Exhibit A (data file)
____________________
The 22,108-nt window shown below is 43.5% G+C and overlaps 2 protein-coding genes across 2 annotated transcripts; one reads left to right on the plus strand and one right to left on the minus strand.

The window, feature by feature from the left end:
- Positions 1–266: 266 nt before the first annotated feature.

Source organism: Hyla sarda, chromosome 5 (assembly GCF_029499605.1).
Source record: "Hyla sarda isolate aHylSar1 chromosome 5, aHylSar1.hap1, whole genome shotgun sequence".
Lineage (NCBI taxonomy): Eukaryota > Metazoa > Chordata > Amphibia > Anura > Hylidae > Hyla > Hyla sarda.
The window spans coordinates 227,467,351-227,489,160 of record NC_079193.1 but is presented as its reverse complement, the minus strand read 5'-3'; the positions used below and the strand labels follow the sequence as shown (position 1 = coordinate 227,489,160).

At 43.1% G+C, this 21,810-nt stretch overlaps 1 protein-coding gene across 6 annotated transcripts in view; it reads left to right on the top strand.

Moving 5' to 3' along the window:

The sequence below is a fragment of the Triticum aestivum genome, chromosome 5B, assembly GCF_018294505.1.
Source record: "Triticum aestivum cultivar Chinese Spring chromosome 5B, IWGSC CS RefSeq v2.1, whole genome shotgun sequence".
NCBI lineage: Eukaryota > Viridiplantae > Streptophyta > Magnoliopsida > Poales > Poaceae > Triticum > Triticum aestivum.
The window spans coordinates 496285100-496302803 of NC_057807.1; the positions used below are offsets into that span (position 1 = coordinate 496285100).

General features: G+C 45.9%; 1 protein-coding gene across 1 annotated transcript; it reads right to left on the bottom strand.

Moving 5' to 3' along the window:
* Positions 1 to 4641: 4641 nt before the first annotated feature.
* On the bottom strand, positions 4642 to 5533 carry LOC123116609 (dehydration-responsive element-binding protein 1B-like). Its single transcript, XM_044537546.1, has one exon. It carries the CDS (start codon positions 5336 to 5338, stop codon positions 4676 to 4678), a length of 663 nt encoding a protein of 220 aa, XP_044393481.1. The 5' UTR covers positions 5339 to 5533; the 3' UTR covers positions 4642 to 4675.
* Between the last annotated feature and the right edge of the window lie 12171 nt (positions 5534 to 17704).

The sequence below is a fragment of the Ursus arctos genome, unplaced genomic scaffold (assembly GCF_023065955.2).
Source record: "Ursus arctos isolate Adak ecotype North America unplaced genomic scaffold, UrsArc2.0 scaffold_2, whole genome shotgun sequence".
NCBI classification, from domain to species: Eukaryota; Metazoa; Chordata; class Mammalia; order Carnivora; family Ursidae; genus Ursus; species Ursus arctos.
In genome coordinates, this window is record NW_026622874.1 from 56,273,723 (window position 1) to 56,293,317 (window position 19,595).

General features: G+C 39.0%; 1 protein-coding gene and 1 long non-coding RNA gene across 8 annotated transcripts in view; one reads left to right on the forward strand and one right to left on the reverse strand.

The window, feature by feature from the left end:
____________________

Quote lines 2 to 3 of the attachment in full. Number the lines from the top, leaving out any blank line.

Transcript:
The window, feature by feature from the left end:
- Positions 1–266: 266 nt before the first annotated feature.